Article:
Today, a Pennsylvania state court judge delivered an order defending election integrity. The Pennsylvania Commonwealth Court's order in Trump v. Boockvar held that the mail ballots of first-time voters who did not provide proof of identity by the statutory deadline could not be counted. The reasoning in the short order was important for the overall integrity of elections and inability of executive branch agencies to overturn election safeguards enacted by the legislature:
[The] Court concludes that Respondent Kathy Boockvar, in her official capacity as Secretary of the Commonwealth, lacked statutory authority to issue the November 1, 2020, guidance to Respondents County Board of Elections insofar as that guidance purported to change the deadline in Section 1308(h) of the Pennsylvania Election Code . . . for certain electors to verify proof of identification, based on Secretary Boockvar's interpretation and application of the Pennsylvania Supreme Court's decision in Pennsylvania Democratic Party v. Boockvar . . . .
RNLA Co-Chair Harmeet Dhillon tweeted a helpful thread explaining the decision, noting that the fate of the approximately 10,000 absentee ballots received after the statutory deadline but before the extended deadline approved by the Pennsylvania Supreme Court is still before the U.S. Supreme Court:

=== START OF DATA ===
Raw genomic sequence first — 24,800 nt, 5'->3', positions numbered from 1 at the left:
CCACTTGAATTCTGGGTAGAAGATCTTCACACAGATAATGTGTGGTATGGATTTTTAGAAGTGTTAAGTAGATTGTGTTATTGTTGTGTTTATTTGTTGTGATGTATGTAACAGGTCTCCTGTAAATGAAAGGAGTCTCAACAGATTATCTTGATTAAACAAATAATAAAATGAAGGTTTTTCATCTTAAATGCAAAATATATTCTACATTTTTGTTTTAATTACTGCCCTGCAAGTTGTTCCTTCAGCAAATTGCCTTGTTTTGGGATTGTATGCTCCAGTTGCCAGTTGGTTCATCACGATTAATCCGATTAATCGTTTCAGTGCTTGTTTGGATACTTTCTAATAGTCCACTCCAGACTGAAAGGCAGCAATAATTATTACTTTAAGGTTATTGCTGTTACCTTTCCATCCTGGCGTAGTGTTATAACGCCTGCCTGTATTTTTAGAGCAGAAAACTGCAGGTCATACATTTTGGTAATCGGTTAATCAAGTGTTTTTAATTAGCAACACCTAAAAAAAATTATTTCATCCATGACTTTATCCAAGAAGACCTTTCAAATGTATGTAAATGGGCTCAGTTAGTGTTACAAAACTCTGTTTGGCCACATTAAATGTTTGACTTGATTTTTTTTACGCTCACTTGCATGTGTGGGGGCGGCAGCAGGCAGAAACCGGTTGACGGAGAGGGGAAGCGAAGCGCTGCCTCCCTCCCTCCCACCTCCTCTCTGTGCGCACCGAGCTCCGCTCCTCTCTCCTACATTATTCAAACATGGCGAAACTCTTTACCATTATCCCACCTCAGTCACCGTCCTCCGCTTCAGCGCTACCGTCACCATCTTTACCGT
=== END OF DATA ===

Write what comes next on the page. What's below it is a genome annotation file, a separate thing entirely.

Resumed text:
I want to clear something up here regarding PA lawsuit win: This has to do with ballots where first-time voters didn't provide proof of identity within 6 days after the election, NOT the PA Supreme Court ruling allowing ballots to be counted if received up to 3 days after e-day/— Harmeet K. Dhillon (@pnjaban) November 12, 2020
3/ Some folks are interpreting this as a ruling on both issues, and it's almost certain the 10k+ ballots admittedly received after election day are likely greater in volume than this category, but we don't know yet. There are more hearings coming up next week in PA... stay tuned.— Harmeet K. Dhillon (@pnjaban) November 12, 2020
This was, of course, only one of the serious irregularities and rewriting of statutory requirements by the Secretary of State or the courts during the past couple weeks in Pennsylvania. Margot Cleveland detailed the disparate treatment of voters in Democratic and Republican counties through their implementation of an extra-statutory "cure" procedure.
This is why President Trump's lawsuit are so important, regardless of the outcome of the election. They are necessary to bring the facts of what has happened in the past few weeks to light so that state legislatures and election officials can take steps to protect the integrity of future elections.